# Creating a cumulative distribution from a vector

I need to create a cumulative distribution from some numbers contained in a vector. The vector counts the number of times a dot product operation occurs in an algorithm I've been given.

An example vector would be

``````myVector = [100 102 101 99 98 100 101 110 102 101 100 99]
``````

I'd like to plot the probability that I have fewer than 99 dot products, against a range from 0 to 120. The built in function

``````Cumdist(MyVector)
``````

Isn't appropriate as I need to plot over a wider range than cumdist currently provides.

I've tried using

``````plot([0 N],cumsum(myVector))
``````

but I have multiple entries which are the same value in my vector, and I can't work out how not to double count.

Here is some python code which does what I want:

``````count = [x[0] for x in tests]
found = [x[1] for x in tests]
found.sort()
num = Counter(found)
freqs = [x for x in num.values()]
cumsum = [sum(item for item in freqs[0:rank+1]) for rank in xrange(len(freqs))]
normcumsum  = [float(x)/numtests for x in cumsum]
``````

tests is a list of numbers representing the number of times a dot product was done.

Here is an example of what I'm looking for:

Example cumulative distribution

-
@RodyOldenhuis I think duplicates should give higher increases than single values. –  Dennis Jaheruddin Sep 5 '13 at 9:59

To create a cumulative distribution, you cannot use `cumsum` on the vector directly. Do the following instead:

``````sortedVector = sort(myVector(:));
indexOfValueChange = [find(diff(sortedVector));true];
relativeCounts = (1:length(sortedVector))/length(sortedVector);

plot(sortedVector(indexOfValueChange),relativeCounts(indexOfValueChange))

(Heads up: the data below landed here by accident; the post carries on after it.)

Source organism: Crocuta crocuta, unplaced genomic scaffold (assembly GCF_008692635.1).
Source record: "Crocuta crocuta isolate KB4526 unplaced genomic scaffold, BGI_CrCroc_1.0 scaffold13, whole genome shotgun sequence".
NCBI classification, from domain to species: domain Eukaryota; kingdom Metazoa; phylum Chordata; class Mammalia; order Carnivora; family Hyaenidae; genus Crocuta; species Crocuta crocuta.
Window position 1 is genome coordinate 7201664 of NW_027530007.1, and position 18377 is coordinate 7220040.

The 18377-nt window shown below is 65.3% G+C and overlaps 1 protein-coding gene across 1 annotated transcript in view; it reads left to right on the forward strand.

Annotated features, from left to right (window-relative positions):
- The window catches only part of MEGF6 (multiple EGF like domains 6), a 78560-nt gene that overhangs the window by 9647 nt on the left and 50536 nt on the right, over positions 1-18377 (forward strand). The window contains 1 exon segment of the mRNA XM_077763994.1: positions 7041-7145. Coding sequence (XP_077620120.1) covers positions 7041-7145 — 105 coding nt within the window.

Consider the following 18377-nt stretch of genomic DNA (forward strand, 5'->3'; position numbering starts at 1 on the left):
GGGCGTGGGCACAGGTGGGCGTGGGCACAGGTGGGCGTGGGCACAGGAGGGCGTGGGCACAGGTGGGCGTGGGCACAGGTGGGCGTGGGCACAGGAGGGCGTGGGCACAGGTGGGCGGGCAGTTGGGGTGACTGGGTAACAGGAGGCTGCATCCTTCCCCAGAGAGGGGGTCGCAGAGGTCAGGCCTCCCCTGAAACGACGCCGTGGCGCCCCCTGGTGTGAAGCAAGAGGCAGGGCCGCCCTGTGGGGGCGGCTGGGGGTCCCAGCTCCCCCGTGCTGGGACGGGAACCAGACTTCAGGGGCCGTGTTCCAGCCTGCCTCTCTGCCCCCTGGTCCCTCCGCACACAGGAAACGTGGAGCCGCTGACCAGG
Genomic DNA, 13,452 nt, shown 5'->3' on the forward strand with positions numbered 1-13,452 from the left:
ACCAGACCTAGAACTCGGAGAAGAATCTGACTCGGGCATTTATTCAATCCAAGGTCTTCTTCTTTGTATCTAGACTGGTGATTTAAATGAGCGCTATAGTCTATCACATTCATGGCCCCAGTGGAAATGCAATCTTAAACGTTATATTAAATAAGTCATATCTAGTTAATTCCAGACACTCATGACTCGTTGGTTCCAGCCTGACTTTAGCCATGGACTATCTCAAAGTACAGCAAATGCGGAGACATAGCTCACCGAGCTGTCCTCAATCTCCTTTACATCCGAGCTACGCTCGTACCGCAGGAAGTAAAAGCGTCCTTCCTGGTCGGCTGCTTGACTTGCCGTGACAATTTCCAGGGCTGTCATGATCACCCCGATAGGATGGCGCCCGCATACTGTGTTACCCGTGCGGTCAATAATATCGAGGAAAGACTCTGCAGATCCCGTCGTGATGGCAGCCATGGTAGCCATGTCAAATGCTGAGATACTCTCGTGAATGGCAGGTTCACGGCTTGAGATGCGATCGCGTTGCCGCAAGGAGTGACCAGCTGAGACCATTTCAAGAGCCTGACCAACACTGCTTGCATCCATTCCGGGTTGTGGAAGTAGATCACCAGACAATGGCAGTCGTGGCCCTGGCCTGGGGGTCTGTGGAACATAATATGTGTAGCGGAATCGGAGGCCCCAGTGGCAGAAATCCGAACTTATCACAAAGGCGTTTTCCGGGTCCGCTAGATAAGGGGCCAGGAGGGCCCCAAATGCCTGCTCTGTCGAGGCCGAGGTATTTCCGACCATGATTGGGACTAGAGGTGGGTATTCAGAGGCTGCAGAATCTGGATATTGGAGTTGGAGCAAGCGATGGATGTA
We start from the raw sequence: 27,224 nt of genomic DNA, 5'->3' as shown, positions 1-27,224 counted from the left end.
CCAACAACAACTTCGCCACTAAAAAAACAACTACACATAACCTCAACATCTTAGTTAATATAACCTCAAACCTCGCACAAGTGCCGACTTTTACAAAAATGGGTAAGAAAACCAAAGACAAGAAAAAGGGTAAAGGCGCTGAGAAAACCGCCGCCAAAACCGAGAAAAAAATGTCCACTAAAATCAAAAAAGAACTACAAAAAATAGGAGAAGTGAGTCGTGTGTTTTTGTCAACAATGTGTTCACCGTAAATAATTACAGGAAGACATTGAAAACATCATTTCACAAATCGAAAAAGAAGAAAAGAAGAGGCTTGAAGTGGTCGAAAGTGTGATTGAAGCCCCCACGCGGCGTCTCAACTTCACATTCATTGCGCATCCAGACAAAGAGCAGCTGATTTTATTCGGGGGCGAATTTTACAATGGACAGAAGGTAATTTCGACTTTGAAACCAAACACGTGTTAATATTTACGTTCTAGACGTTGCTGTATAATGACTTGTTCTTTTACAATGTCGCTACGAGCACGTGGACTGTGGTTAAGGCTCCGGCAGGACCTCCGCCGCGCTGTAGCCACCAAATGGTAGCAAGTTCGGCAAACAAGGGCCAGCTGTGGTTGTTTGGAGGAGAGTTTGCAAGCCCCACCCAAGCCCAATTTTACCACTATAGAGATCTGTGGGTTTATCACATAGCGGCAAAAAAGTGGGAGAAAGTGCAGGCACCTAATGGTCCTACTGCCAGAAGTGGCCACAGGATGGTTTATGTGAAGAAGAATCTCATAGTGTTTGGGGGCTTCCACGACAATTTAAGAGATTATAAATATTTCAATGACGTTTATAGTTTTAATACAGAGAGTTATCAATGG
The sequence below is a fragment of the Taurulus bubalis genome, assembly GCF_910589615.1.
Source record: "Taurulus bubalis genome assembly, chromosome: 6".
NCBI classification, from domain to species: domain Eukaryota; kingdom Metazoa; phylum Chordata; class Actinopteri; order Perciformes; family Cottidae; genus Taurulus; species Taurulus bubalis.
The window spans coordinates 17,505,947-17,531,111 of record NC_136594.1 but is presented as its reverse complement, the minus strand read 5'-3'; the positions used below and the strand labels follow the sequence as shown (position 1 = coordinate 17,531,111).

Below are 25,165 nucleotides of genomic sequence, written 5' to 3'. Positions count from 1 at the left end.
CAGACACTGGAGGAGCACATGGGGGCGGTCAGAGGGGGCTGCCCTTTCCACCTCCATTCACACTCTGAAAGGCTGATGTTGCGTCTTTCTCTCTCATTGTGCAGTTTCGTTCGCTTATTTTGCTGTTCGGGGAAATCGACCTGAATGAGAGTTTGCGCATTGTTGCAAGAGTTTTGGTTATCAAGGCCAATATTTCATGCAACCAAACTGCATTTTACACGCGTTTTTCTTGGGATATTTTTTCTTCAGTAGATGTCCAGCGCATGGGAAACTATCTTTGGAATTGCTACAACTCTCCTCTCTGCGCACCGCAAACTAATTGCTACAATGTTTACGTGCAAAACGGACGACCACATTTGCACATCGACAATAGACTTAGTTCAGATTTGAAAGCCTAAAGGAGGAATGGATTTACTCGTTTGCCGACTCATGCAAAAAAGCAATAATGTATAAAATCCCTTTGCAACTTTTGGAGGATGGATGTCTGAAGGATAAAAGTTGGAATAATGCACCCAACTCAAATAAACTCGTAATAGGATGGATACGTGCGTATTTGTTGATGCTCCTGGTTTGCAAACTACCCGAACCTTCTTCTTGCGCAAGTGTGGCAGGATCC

``````

EDIT

If your goal is just to modify the x-range of your plot,

``````xlim([0 120])
``````

should do what you need.

-
How would I change the x-axis to go from 0 to 150, say? –  Tom Kealy Sep 5 '13 at 9:41
@TomKealy: see my edit –  Jonas Sep 5 '13 at 9:45
fantastic thanks! –  Tom Kealy Sep 5 '13 at 9:48
It seems you miss the highest value if you use `diff`. You could replace `diff(sortedVector)` with something like `diff([sortedVector; Inf])` –  Dennis Jaheruddin Sep 5 '13 at 10:03
@DennisJaheruddin may be right. At a minimum the result differs from that returned by Matlab's `ecdf` function. –  horchler Sep 5 '13 at 15:29

What you're trying to do is obtain the empirical CDF of your data. Matlab's Statistics Toolbox, which you likely have, has a function to do exactly this in a statistically careful manner: `ecdf`. So all you actually need to do is

``````myVector = [100 102 101 99 98 100 101 110 102 101 100 99];
[Y,X] = ecdf(myVector);
figure;
plot(X,Y);
``````

You can use `stairs` instead of `plot` to display the true shape of the empirical distribution.

-
Felt that something was not right, but didn't think about stairs. Very nice. –  Dennis Jaheruddin Sep 6 '13 at 9:32

Here is how I would do it:

``````myVector = [100 102 101 99 98 100 101 110 102 101 100 99];
N = numel(myVector);
x = sort(myVector);
y = 1:N;
[xplot , idx] = unique(x,'last')
yplot = y(idx)/N
stairs(xplot,yplot)

%Optionally
xfull = [0 xplot 120]
yfull = [0 yplot 1]
stairs(xfull,yfull)
``````
-
Your "Optionally" case is identical to what `ecdf` returns in this case, except that `xfull(1)` should be 98 (`min(myVector)`), not 0. –  horchler Sep 5 '13 at 15:24
@horchler I don't understand, before you observe something the empirical distribution will be 0. –  Dennis Jaheruddin Sep 6 '13 at 9:29
I think the point of an empirical CDF is that it only takes on values present in the data. It assumes that the minimum data value corresponds to the lower bound of the distribution and similar for the maximum data value. In this case there is no data to show that `0` is even contained in the support of the distribution. –  horchler Sep 6 '13 at 16:43
@horchler It only has steps at data value points and may therefore often not be drawn outside the min and max values. However it is definitely defined. When looking at the definition on wikipedia you will find that the domain of any ECDF is the entire set of real numbers. –  Dennis Jaheruddin Sep 9 '13 at 9:15
I stand corrected about the domain, but then, under Gaussian assumptions `-Inf` would be a better choice than `0` for `xfull` if the ECDF is evaluated at `yfull=0`. –  horchler Sep 9 '13 at 14:35